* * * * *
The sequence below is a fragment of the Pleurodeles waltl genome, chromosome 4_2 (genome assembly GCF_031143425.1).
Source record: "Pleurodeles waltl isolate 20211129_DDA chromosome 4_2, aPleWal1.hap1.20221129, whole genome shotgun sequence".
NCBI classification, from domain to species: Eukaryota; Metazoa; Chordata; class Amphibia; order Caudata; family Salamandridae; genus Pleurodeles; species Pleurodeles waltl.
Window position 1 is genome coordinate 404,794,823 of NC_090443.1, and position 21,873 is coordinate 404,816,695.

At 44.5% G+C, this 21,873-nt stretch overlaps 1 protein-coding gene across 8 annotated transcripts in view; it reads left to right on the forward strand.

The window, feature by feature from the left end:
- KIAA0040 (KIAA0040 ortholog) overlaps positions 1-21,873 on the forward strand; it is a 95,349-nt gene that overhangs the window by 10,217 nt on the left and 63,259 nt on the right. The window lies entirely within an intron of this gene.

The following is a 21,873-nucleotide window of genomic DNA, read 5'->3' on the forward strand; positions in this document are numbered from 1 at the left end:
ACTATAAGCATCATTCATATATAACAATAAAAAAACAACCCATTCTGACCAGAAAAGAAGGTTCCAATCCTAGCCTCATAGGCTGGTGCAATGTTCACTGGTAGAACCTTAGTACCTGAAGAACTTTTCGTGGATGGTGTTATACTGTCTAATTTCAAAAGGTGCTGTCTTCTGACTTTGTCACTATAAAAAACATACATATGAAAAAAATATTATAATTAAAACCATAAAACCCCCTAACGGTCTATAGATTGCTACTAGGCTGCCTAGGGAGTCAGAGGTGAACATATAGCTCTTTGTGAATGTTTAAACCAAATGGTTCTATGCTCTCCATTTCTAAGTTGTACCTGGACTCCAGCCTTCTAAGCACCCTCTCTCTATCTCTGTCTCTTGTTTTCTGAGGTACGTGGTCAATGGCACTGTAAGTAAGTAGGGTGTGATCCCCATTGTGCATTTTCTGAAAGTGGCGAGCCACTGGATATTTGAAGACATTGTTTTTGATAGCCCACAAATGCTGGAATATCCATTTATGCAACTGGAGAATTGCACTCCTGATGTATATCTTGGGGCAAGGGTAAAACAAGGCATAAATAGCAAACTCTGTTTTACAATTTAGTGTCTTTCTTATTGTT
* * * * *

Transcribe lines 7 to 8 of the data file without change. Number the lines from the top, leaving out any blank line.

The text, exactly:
- KIAA0040 (KIAA0040 ortholog) overlaps positions 1-21,873 on the forward strand; it is a 95,349-nt gene that overhangs the window by 10,217 nt on the left and 63,259 nt on the right. The window lies entirely within an intron of this gene.

The following is a 21,873-nucleotide window of genomic DNA, read 5'->3' on the forward strand; positions in this document are numbered from 1 at the left end: